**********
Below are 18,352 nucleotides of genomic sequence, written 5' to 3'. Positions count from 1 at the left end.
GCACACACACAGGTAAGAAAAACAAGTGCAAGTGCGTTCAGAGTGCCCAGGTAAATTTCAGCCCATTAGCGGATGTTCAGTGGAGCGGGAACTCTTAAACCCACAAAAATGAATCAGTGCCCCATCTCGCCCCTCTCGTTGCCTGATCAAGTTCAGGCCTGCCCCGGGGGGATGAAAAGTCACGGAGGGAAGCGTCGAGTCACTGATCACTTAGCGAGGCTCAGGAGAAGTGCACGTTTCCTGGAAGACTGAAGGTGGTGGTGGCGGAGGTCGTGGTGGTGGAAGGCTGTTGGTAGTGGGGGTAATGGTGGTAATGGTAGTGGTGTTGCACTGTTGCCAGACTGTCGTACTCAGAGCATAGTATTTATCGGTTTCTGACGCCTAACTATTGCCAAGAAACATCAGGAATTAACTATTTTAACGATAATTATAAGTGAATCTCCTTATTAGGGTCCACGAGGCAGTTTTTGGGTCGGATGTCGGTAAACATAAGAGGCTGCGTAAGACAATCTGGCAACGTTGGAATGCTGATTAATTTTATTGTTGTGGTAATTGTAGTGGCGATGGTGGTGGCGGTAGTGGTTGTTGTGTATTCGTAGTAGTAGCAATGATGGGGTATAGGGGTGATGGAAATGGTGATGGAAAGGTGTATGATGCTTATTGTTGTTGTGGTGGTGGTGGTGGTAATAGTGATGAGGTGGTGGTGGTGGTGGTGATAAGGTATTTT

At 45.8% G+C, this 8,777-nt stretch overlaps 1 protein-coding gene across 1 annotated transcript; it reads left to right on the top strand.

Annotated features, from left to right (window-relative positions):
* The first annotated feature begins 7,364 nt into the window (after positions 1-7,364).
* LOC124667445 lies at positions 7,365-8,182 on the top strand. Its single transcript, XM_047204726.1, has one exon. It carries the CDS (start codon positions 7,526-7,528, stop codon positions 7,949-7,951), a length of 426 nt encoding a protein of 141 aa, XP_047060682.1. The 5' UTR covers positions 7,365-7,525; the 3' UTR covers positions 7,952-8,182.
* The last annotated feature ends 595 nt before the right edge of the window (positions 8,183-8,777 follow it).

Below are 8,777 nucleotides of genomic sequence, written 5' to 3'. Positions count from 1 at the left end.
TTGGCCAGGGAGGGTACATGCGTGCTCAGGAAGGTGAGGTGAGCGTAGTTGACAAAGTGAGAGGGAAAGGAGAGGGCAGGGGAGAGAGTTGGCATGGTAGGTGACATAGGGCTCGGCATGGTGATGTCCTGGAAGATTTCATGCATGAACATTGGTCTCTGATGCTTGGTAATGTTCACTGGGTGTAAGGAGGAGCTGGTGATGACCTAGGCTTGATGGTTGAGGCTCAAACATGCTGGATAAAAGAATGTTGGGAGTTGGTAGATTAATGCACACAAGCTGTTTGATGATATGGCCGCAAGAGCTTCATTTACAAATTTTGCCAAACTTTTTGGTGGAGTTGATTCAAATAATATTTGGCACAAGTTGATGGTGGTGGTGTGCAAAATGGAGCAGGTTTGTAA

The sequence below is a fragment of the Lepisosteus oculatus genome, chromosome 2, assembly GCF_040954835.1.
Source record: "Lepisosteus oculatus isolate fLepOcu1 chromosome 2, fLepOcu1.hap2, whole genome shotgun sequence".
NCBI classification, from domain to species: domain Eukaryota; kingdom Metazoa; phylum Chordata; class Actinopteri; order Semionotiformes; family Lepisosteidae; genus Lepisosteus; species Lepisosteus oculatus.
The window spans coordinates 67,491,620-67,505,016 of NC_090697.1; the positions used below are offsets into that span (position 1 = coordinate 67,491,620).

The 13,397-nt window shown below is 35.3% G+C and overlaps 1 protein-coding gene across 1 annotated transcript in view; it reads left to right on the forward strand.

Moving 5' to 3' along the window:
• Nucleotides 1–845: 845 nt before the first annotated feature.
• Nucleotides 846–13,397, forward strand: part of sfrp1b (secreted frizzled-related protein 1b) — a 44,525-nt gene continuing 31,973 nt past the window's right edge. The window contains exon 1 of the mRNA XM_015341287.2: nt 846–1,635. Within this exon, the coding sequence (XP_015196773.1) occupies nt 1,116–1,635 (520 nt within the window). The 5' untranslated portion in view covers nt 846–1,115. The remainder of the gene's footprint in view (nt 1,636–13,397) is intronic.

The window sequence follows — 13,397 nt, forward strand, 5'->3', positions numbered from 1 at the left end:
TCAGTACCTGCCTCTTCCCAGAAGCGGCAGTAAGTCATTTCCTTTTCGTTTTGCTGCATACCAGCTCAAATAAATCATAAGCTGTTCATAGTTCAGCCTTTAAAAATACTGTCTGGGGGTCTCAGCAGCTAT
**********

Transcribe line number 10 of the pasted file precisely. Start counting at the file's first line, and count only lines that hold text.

The sequence below is a fragment of the Lepisosteus oculatus genome, chromosome 2, assembly GCF_040954835.1.